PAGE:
Political Appeals

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In attempting to appeal to various particular audiences, Vice President Al Gore and Governor George W. Bush inevitably targeted similar groups in their acceptance speeches. The purpose of both speeches having been to inform and persuade encouraged the speakers to use tone as the vehicle towards fulfilling their purpose. In recognizing that the candidates targeted several particular audiences both were struggling to appeal to, it became necessary to have their individual appeals towards their audiences outweigh that of their opponent. Inevitably, the writers of the speeches employed similar as well as unique stylistic elements in their compositions in order to make the greatest emphasis on tone. In appealing to families, the writers did not fail to recognize that families are fundamental to the development of intrinsic values in society and that the stability and security in family life is the foundation of legislative power. This is precisely why the appeal to families was accentuated to such a great degree in both acceptance speeches.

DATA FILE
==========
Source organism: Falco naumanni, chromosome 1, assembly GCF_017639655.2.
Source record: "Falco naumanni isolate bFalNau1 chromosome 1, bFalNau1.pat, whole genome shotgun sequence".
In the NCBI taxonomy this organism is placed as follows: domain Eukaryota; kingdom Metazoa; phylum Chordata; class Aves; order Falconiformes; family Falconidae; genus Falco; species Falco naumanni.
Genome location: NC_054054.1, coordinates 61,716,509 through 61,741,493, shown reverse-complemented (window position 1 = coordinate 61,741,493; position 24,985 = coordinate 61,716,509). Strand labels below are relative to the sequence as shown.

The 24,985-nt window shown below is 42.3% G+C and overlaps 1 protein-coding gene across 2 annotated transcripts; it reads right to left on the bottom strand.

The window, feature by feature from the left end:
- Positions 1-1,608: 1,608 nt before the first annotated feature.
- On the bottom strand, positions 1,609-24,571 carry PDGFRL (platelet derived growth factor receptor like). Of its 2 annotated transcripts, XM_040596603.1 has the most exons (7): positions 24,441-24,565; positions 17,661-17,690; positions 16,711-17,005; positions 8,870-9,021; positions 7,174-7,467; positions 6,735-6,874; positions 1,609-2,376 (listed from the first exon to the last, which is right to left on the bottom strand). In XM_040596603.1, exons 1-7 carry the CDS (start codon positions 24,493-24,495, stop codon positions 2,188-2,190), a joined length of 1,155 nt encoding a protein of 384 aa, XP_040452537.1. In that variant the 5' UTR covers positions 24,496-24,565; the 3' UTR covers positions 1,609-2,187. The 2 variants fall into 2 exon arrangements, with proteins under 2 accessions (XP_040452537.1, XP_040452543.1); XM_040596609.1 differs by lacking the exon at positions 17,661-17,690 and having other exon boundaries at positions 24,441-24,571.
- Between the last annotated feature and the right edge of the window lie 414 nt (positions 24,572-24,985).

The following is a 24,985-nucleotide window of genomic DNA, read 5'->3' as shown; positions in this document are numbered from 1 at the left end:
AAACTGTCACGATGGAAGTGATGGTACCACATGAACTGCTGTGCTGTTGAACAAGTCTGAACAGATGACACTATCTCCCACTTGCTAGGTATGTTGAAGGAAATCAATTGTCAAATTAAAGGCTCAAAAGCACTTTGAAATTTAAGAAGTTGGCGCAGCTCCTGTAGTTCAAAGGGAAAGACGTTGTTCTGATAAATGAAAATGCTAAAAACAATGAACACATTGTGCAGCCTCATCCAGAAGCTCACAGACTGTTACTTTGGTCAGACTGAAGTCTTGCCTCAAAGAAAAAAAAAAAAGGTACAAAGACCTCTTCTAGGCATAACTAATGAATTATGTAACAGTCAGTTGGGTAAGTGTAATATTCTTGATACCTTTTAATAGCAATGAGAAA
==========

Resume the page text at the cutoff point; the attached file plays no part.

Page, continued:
Through both common and varied uses of language and diction, the writers maintained an objective tone in order to appeal to American families.